I turned forty last month.
Forty. As in 4-0.
It looks more strange in writing than it feels in reality.
The funny thing is, I remember my own mother turning 40. My dad had a party for her with some friends. I can still picture the chairs spread around our living room, making a big circle. She had on this yellow shirt with black letters that said, “I’d rather be 40 than pregnant.” (I raise my glass to that)
I’m not sure how you’re supposed to feel when you turn forty. It’s built up like some kind of magical threshold crossing, like some special club you’re suddenly part of when you reach this decade. Truthfully, it doesn’t feel any different, other than the idea I’ll never be in my thirties again. And maybe I’ll have to check a different box when I take an online survey. Or see the numbers 4-0 every time I fill out a form with my age.
Being forty doesn’t feel as odd as looking back at pictures of my family growing up and seeing my mom at my age. Seeing my siblings close to the ages of my own children. And it’s not the realization that I’m turning into my mother, but more the realization that I’m turning into that mother. The mama who is done having babies and won’t offer you unsolicited advice, but actually feels like she has something to offer to young mothers if they ask. Not because I have all the answers or have it all together, but because I actually have some experience at this thing and some perspective as I look back.
Being forty doesn’t feel as odd as looking back over my life and realizing how fast it went. Those days of early marriage where we could just hang out with friends whenever we wanted and could still take afternoon naps on the weekends. I think back to those days and wonder if it was really me who lived that life because it seems like I was watching someone else’s life instead. I spent my 30th birthday in the hospital, introducing my day-old second child to my seventeen-month old daughter. The last decade has been filled with being pregnant, nursing, and sleep deprivation on repeat. The hard, hard years of having multiple young children and the demands on my body and time in general.
Being forty doesn’t feel as odd as thinking ahead to when I turn fifty. When I’ll have 3 college-aged young adults and 2 teenagers. When my baby will be 13 and these years of raising young children and all the hard stuff from their early years will just be a blur. In some ways, it already is a blur. And I’m not naive enough to think we won’t have new hard stuff to deal with. I’m finding it harder and harder to remember specific stories about each of the kids at different ages, wishing I had more videos of them to remember what their voices sounded like and to capture the small, everyday moments I took for granted.
Being forty doesn’t feel as odd as seeing pictures of myself aging. I don’t feel like I’m old by any means because one day just feels like the next. When I look in the mirror, I don’t see my age (okay, maybe I see the dark circles under my eyes). But I see my age when I look at pictures. The crow’s-feet by my eyes, the wrinkles on my forehead, the baggy skin below my eyes, the gray hair I want to dye silver but don’t have the guts (yet). I look at pictures from my twenties and thirties and think, was I a baby or what?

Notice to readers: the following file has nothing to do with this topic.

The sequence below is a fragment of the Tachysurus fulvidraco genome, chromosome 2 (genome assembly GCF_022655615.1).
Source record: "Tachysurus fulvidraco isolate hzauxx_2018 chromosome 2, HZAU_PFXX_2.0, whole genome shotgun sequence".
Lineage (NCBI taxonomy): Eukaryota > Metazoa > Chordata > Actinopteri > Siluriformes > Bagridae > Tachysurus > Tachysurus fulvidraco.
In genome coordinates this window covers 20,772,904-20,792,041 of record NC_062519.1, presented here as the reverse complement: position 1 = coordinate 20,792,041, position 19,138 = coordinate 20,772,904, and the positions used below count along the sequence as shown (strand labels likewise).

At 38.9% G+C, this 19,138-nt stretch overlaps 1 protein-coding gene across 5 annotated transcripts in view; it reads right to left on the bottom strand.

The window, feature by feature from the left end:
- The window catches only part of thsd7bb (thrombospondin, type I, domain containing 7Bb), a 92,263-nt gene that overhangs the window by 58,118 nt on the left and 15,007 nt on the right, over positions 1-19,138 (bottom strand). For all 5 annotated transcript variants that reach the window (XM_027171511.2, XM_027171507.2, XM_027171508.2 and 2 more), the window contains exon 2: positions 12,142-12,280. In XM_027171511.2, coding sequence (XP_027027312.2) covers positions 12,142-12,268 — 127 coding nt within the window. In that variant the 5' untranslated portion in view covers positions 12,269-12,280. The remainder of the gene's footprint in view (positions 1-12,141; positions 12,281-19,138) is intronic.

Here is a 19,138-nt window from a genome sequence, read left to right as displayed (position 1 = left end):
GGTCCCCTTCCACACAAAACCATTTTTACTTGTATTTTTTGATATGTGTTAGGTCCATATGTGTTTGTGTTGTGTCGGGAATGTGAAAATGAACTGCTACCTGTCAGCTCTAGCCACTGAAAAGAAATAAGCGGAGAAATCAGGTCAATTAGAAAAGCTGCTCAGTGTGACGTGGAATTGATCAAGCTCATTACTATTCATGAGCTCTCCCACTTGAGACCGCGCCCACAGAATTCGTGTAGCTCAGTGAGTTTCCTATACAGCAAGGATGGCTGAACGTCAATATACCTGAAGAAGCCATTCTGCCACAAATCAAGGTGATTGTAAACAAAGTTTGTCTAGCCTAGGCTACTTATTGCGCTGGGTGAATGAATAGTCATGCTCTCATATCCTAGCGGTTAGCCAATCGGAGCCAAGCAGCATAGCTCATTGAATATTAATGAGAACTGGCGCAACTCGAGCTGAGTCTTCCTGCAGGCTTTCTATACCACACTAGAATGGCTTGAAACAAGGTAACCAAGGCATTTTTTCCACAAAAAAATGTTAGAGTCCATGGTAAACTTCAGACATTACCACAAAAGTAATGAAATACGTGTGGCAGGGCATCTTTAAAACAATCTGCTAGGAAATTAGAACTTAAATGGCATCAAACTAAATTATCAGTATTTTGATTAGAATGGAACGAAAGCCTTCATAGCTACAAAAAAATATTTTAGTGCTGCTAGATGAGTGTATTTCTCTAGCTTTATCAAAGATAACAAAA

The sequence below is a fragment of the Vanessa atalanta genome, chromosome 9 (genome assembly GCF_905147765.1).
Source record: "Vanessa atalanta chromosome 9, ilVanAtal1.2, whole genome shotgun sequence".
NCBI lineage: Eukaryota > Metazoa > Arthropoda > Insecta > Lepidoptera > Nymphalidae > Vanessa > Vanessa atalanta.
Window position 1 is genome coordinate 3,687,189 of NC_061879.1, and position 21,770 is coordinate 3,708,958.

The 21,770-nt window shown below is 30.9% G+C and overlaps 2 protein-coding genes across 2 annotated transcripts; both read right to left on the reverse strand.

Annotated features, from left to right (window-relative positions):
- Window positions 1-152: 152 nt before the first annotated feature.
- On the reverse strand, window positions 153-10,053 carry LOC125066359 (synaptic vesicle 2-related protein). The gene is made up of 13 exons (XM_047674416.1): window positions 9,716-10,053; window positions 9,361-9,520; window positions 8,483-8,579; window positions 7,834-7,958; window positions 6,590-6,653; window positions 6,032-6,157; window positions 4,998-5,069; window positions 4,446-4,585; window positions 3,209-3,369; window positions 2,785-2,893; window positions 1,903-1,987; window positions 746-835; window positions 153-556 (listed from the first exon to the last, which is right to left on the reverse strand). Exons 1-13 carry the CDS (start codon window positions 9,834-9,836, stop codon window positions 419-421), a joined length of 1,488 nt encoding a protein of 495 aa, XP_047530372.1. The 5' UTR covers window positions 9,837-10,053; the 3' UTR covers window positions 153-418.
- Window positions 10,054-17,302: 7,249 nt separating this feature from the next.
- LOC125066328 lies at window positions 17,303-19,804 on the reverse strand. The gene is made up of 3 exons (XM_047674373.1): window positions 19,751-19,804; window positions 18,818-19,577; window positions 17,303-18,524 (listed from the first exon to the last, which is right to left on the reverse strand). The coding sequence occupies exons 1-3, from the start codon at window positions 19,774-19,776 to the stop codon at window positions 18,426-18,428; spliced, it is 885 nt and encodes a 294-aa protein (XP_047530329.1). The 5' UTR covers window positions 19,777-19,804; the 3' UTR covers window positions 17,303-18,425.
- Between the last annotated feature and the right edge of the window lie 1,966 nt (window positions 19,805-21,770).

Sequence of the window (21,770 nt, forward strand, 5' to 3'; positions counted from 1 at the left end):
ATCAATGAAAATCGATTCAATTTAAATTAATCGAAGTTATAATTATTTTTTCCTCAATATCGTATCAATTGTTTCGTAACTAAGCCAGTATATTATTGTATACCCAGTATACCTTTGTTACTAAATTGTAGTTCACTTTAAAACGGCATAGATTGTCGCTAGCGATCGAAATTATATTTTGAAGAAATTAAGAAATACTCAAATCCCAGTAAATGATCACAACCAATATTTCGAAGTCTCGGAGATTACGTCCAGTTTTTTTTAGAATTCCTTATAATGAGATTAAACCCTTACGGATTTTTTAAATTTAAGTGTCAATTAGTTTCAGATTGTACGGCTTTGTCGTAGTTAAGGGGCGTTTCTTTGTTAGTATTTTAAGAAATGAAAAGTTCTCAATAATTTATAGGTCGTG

Time is the devil, is it not? And yet, time can be such a gift. A double-edged sword.
What mama out there doesn’t say, where does the time go? How is my baby such-and-such an age? When did they grow up before my eyes? And yet, rarely do we stop to acknowledge that as our children get older, so we do too.
When I was younger, I was guilty of always wanting what was next. I was always looking ahead. In high school, I couldn’t wait to be in college. When I was in college, I couldn’t wait to be teaching. When I was teaching I couldn’t wait to be married. When I was married, I couldn’t wait until we bought a house. When we had been married a few years, I couldn’t wait to have kids. And then I became a mama and now I suddenly want the world to slow down already.
If I could tell my former self one thing and one thing only, it would be this: be present. Be present in your current age, your current season, your current circumstances, your current place in this world. It’s okay to look ahead and to dream and to hope and to be excited for the future. But don’t let that take away from what’s right in front of you.
Being present is something I’m still growing in. I still fail miserably. I still fail to have patience with my kids when I’m rushing everyone off to our next destination. I still get distracted by technology when I should be focusing on listening. Even in my mind, I’m still thinking ahead to what’s next, rather than looking at what is. And I’m so tired of it. So very, very tired.
So my message to myself here in my first month of being forty, is to heed the advice I would offer to my younger self: be present. With my husband, with my kids, with my friends, and with the people I run into every day. We’re moving into a new season of life and it’s so hard to not just want it to be here already. But I don’t want to look back and realize that I missed so much by simply not being present in the here and now.
Some people wish they could turn back the hands of time. Take what they know now about themselves and the world and live differently in the past. I don’t share that perspective. I think the past best belongs right where it is. I love this stage of life. And while yes, I’d rather be forty than pregnant, I’d also rather be forty and present, than get a chance to relive it all.
I’d rather be right here, in this moment of my life, and be all here.